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Social workers plan strike as study shows 54% have experienced physical violence

On Social Work Day 2021, new statistics illustrate deteriorating conditions of social services wrought by COVID-19, including understaffing, underpay and exposure to violence

A demonstrator holds a sign reading 'we deserve fair pay' outside the Finance Ministry in Jerusalem during a protest for the social workers on July 14, 2020 in Jerusalem, Israel. (Courtesy Israel Social Workers' Union)
A demonstrator holds a sign reading 'we deserve fair pay' outside the Finance Ministry in Jerusalem during a protest for the social workers on July 14, 2020 in Jerusalem, Israel. (Courtesy Israel Social Workers' Union)

Employees will shut down the Welfare Ministry for a few hours as a “warning strike” this Sunday, as a new study exposed how the coronavirus pandemic has worsened work conditions for social workers, with more than half of them saying they have experienced physical violence.

A new study by the University of Ben Gurion, published on Tuesday, a year after the outbreak of the coronavirus, reflected a collapse in the condition of Israel’s social services. A spike in demand for services, coupled with worsening social and economic conditions, has left the social service sector depleted and social workers underpaid and overworked.

Social workers reported staff and service cuts, underpayment, uncompensated overtime work, as well as exposure to violence and harassment.

The study, led by researcher Dr. Talia Meital Schwartz-Tayri, showed that social workers are unable to provide quality service due to insufficient resources, time constraints, and fatigue. Half of social workers said there was an emphasis on short-term goals and urgent cases; 40% noted that waiting times were too long for necessary services; and 77% reported that they have been working overtime without pay to ensure applicants receive assistance.

Additionally, 83% of social workers reported that they cannot finish their work during working hours, and are forced to “take” their work home, leading 77% to say work harms their home life.

Idan Khalili, a social worker who left her job in the face of unbearable conditions, told the Ynet news site: “The workload was insane. I could only spend on average four minutes on a person per week.”

“You make impossible decisions all the time. And you can’t do anything but put out fires — and often, you can’t even manage to do that,” she said.

Social workers protest their working conditions, during the COID-19 crisis, in Tel Aviv on July 21, 2020. Sign reads ‘Disgrace.’ (Miriam Alster/Flash90)

Social workers also face violent work conditions. Some 84% of workers reported experiencing verbal abuse, 54% experienced physical violence, and 29% reported exposure to sexual harassment by of applicants or their families.

Alongside harrowing conditions, the social service sector has suffered severe budget cuts. About 46% of workers said programs, services and projects have been scaled down; 36% reported programs being canceled altogether; and 23% reported cuts in staffing and jobs.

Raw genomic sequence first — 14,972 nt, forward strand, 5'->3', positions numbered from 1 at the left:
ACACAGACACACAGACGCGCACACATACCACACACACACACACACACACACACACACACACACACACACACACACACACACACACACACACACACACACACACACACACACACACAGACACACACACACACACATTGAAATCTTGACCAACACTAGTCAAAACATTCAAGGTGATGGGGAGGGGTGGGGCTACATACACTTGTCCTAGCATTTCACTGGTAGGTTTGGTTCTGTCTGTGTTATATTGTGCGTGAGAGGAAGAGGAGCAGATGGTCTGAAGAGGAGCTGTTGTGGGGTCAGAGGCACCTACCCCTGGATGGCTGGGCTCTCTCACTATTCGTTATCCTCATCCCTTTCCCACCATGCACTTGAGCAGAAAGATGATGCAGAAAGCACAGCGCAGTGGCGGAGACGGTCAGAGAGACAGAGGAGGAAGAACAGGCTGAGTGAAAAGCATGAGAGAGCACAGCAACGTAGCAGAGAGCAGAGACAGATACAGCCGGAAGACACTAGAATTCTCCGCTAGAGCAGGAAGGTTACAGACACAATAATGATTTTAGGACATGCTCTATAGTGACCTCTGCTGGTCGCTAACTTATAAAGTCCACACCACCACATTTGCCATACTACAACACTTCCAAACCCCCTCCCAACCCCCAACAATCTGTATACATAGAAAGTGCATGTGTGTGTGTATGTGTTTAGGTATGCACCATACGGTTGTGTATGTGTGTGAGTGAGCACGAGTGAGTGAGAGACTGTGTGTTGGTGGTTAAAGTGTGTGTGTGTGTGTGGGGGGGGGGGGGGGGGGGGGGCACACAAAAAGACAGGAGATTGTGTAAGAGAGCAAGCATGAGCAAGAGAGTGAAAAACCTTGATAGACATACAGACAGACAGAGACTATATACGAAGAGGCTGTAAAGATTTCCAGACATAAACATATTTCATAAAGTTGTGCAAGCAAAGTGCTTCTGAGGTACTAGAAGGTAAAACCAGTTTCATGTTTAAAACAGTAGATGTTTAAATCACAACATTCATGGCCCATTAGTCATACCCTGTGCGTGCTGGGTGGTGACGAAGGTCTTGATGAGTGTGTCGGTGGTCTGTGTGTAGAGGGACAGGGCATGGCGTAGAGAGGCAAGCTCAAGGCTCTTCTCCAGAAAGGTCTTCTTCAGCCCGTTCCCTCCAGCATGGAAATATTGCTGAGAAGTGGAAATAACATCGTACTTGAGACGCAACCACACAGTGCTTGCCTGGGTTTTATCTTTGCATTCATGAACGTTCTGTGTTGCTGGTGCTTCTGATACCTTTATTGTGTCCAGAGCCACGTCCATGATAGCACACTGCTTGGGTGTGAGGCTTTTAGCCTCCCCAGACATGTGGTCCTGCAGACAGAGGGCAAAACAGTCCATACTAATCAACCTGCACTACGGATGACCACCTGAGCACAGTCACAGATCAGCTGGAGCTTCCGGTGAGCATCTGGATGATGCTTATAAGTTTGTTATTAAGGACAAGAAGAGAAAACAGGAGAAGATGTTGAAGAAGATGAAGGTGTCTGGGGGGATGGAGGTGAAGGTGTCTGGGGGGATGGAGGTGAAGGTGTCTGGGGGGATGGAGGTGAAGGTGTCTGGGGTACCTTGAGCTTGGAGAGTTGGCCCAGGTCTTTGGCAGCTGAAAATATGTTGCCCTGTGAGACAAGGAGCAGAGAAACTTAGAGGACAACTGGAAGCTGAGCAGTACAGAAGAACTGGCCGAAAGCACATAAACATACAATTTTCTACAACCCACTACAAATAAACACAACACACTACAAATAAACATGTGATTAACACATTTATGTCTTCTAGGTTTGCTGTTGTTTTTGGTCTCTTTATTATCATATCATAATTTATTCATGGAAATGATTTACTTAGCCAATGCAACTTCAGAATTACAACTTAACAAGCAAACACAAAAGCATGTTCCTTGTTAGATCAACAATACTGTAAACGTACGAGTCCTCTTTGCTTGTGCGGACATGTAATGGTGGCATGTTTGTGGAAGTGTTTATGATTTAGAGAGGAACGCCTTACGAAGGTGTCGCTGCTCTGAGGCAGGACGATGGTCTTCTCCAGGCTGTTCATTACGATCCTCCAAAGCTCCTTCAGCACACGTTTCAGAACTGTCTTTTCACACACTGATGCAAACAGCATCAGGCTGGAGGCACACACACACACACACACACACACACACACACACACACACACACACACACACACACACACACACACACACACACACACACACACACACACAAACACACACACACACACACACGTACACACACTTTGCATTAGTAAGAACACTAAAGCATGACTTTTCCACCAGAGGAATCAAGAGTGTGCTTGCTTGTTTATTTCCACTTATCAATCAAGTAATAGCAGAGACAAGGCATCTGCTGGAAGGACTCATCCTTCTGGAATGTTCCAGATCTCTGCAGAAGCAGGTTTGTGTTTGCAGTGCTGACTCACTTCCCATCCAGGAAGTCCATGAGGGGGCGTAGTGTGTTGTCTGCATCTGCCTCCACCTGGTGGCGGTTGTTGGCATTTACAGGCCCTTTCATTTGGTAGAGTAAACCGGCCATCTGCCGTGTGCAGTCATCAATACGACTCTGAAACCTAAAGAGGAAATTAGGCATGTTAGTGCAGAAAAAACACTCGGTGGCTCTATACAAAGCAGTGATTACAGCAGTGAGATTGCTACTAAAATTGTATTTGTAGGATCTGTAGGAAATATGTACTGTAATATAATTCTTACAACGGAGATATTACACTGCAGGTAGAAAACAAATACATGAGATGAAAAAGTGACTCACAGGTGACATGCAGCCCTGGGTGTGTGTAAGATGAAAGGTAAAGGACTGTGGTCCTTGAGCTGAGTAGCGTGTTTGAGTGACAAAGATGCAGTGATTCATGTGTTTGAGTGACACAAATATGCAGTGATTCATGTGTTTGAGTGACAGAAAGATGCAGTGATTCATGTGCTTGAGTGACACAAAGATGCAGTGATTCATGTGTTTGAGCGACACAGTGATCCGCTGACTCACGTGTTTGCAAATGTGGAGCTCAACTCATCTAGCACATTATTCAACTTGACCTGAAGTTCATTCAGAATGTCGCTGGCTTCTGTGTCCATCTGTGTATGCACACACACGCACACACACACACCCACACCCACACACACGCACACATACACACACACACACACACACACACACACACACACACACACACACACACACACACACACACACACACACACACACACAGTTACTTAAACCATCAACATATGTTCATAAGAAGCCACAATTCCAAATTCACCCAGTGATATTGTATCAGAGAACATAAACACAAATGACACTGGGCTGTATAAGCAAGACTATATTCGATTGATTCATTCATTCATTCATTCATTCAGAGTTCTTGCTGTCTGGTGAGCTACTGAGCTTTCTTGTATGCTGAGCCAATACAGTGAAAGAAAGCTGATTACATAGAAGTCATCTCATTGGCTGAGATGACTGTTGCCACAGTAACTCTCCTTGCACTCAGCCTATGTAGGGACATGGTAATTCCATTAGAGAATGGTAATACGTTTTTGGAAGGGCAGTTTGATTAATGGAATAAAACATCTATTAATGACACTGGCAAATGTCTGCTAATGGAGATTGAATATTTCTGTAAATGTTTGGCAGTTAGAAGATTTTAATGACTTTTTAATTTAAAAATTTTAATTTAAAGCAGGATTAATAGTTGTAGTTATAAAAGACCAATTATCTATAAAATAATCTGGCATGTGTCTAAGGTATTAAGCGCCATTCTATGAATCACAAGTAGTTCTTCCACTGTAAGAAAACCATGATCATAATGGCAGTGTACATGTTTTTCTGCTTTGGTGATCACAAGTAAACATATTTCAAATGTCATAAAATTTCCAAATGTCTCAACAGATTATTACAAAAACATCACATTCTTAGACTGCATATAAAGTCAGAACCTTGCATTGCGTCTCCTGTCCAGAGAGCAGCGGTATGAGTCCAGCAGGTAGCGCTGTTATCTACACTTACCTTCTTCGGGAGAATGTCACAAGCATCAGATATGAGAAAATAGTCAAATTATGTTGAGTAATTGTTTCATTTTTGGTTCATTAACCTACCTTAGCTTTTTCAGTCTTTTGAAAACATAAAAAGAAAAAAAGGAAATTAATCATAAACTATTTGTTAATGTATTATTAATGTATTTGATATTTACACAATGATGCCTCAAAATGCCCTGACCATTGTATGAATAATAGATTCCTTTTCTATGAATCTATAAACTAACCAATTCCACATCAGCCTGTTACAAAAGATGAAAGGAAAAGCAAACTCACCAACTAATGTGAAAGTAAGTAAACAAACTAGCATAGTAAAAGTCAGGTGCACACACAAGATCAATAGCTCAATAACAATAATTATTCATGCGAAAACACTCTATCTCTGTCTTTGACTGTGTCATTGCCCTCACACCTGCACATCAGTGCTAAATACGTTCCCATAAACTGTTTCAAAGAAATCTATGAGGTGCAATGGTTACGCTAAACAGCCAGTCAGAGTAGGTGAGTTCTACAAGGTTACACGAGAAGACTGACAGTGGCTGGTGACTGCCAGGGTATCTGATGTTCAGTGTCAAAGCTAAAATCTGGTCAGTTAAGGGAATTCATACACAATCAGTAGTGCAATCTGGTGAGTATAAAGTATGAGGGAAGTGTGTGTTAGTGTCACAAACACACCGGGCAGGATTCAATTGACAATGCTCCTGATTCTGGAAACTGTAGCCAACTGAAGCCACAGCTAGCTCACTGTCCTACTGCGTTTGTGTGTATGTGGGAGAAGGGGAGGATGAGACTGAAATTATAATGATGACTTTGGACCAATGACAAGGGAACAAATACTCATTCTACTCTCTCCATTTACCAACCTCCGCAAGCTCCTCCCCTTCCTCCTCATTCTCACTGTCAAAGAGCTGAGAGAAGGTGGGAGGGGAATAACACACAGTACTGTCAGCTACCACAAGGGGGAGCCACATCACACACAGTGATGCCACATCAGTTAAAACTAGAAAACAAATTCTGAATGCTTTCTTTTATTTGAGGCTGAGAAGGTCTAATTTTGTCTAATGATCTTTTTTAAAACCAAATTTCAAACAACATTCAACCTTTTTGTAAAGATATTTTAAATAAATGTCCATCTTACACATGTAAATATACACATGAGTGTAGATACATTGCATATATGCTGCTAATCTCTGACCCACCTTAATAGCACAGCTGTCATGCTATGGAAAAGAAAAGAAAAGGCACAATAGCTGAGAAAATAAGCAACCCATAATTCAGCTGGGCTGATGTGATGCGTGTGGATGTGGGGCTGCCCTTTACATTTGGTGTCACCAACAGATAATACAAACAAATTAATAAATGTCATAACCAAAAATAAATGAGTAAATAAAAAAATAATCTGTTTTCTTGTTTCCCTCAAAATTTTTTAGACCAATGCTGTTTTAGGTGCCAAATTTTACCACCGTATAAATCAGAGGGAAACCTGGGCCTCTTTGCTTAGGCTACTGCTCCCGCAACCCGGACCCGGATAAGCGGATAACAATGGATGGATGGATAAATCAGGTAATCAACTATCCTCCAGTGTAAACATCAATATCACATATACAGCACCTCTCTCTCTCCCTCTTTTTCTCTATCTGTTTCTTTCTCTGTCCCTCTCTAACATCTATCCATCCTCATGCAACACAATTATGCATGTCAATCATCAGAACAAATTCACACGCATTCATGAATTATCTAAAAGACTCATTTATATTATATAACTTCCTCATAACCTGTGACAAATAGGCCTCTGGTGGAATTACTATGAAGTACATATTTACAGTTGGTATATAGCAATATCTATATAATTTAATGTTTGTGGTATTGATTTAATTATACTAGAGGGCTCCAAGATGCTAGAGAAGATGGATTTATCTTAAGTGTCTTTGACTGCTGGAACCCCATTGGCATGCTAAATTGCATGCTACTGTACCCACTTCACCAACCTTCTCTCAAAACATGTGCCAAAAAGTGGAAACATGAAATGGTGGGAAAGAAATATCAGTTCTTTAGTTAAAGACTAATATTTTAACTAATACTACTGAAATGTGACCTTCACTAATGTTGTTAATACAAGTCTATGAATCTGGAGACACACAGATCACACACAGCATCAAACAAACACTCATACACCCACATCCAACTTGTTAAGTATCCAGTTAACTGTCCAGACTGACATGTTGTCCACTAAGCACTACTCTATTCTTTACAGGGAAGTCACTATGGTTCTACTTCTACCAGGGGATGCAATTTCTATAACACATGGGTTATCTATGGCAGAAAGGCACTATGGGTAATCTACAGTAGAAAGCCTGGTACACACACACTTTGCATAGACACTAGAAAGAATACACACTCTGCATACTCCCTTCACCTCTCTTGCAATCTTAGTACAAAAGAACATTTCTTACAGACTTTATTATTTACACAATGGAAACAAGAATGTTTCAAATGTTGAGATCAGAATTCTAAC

Illustrative: elderly Israeli women wear face masks amid the COVID-19 crisis, in Jerusalem’s Beit Hakerem neighborhood (Olivier Fitoussi/Flash90)

Israel Amir, a community social worker, detailed the new challenges COVID-19 posed to social services: “The elderly are crammed into homes. Usually, they would venture to a day center and have good social experiences, and would be met by a social worker who would accompany them. But social workers are unable to get to day centers or visit the elderly at home. This means they have no way of identifying whether the elderly are suffering from violence or neglect. It is a very difficult situation.”

“New people are suffering from poverty because of the coronavirus. We have a lot of inquiries from people who had never come to us before. Yesterday, I spoke to a man who had never turned to social services before. He has eight children and was recently fired. The family is suffering from basic shortages, which builds tension between him and his wife. And his situation is worsening,” Amir said.

The average wage of social workers in Israel is significantly lower than that of other countries, including the United States, Denmark, Australia, and the United Kingdom.

Welfare Ministry employees planning the strike have claimed the Finance Ministry is “ignoring” the social ramifications of COVID-19.

Employees are demanding the allocation of necessary resources, including increased staffing; compensation for overtime work, and the improvement and maintenance of employment conditions.

The chair of the Welfare Ministry Workers’ Committee, Mazal Golan, said: “Unfortunately, there is a severe shortage of workers, who are forced to work morning till night on an unreasonable amount of new cases — all because of the Finance Ministry’s resistance.”

“We are not demanding wages, but staffing standards and compensation for the work we perform overtime, so that we can serve underprivileged communities in the State of Israel.”

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